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Article
April 1936

CARCINOMA OF THE STOMACH FOLLOWING GASTROENTEROSTOMY FOR PEPTIC ULCER

Author Affiliations

ANN ARBOR, MICH.
From the Department of Surgery, University of Michigan.

Arch Surg. 1936;32(4):679-687. doi:10.1001/archsurg.1936.01180220105006
Abstract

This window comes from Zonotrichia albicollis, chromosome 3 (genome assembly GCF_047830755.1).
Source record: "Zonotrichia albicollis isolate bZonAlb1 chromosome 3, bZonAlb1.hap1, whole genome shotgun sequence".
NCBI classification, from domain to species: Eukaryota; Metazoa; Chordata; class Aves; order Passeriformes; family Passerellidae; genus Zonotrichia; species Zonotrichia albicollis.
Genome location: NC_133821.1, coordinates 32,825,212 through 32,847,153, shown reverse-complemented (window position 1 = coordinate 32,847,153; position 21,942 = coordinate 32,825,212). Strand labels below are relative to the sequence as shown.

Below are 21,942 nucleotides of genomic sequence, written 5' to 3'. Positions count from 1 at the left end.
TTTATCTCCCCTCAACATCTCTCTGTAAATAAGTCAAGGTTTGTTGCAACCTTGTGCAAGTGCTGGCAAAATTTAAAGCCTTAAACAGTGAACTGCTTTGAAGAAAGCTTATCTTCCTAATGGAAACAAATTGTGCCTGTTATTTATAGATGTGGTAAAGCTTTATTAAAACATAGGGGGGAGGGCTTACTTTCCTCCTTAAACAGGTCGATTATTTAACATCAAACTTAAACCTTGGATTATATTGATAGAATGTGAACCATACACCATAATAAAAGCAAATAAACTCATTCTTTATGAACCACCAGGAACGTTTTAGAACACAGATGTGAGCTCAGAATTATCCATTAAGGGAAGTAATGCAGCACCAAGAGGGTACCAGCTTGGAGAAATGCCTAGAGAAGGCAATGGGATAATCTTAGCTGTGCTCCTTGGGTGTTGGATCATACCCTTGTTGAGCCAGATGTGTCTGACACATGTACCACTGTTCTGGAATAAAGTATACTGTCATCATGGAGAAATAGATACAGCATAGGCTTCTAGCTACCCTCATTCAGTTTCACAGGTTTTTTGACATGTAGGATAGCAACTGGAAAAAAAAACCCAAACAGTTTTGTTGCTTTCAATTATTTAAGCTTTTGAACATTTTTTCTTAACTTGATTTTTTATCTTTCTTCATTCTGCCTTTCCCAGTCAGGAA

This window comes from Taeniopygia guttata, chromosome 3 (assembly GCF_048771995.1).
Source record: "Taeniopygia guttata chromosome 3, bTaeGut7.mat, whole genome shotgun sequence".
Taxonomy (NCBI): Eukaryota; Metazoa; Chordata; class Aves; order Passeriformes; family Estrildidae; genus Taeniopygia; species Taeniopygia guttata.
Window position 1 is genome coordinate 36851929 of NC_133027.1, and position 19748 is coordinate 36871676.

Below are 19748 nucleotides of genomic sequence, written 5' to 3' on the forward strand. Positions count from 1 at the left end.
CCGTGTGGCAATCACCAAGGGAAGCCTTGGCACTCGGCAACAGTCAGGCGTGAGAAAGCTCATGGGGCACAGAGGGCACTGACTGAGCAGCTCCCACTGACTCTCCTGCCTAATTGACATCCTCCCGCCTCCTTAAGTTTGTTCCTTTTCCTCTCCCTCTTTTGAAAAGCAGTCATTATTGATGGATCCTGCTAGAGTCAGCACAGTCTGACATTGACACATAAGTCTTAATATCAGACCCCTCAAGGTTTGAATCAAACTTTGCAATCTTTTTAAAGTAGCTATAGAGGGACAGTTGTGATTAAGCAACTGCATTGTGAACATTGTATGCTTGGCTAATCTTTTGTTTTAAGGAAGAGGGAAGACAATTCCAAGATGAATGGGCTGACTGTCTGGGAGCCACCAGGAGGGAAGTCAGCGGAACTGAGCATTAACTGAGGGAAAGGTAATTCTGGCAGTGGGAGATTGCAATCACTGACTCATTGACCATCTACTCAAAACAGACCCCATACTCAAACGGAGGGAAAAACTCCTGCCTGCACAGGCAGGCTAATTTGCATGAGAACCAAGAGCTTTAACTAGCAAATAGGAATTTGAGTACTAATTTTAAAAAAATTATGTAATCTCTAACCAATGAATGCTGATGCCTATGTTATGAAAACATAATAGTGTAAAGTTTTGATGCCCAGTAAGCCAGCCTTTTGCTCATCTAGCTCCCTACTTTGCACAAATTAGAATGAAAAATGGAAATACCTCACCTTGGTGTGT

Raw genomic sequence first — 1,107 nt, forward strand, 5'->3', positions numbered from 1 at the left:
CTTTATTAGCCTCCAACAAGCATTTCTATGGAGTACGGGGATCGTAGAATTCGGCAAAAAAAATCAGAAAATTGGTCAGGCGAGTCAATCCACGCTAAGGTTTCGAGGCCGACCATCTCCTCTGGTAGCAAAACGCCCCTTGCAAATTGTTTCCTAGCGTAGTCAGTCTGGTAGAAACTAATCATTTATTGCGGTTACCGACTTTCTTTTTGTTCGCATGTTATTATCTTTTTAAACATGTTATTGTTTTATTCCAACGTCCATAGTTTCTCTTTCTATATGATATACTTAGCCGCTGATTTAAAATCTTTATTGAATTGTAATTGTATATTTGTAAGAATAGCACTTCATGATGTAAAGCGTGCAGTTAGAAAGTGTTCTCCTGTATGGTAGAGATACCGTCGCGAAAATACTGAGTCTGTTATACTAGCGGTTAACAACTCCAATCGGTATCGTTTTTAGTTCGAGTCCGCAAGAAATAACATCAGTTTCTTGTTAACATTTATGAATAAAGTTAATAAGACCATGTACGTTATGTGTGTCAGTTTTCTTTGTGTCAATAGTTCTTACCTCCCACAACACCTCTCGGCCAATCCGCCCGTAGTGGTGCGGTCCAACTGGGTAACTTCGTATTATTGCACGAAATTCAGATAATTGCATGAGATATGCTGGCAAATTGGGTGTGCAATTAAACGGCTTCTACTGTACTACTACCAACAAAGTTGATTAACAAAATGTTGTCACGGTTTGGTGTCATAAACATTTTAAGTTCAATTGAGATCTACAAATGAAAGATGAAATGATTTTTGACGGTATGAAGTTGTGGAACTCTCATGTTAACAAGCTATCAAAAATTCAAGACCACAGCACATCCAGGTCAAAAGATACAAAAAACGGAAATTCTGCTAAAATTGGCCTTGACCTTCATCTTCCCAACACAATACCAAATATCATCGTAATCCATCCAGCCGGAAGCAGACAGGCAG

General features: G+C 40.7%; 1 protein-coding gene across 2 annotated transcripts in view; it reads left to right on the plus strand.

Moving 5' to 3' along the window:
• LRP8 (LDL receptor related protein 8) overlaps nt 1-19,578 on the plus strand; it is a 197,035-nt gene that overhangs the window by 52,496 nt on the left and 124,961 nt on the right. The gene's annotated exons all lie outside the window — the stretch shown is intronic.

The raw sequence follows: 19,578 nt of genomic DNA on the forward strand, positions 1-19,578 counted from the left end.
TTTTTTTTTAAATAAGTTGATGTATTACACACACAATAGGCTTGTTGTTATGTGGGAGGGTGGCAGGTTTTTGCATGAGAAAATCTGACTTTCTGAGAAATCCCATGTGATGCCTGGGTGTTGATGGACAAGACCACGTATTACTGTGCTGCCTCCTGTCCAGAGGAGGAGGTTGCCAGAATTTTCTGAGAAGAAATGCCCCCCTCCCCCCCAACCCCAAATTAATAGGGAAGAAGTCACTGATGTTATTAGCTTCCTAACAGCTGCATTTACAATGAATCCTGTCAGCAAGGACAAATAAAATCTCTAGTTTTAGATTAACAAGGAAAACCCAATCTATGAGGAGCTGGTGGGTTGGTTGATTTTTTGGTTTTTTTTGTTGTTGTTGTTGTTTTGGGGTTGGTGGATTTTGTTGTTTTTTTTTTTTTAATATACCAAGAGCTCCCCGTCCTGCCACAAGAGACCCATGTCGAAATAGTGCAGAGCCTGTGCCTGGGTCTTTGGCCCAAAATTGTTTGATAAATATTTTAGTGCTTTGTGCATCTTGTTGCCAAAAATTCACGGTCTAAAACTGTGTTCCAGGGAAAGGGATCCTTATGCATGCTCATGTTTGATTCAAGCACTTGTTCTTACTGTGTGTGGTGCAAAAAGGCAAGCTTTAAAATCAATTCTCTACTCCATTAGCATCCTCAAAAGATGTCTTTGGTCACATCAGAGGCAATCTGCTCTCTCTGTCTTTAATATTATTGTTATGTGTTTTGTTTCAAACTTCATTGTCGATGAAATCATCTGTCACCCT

The development of carcinoma of the stomach after a gastrojejunal anastomosis for chronic peptic ulcer is, on the whole, unusual. Its occurrence has been observed chiefly in certain cases of gastric ulcer for which gastro-enterostomy had been performed when, because of the great size, inaccessible location or extensive fixation of the lesion, its removal would have been an excessively difficult and hazardous undertaking. It is the consensus of most present-day writers in considering the life history of gastric ulcer that approximately 5 per cent of these benign ulcers will ultimately undergo malignant degeneration if they are not healable when treated by dietary or other nonsurgical measures. It therefore seems reasonable to assume that, likewise, gastric ulcers which fail to heal after an indirect type of operation, such as gastroenterostomy, should show similar tendencies. Jean Varnier1 estimated that carcinoma will ultimately develop in from 2 to 5 per cent of

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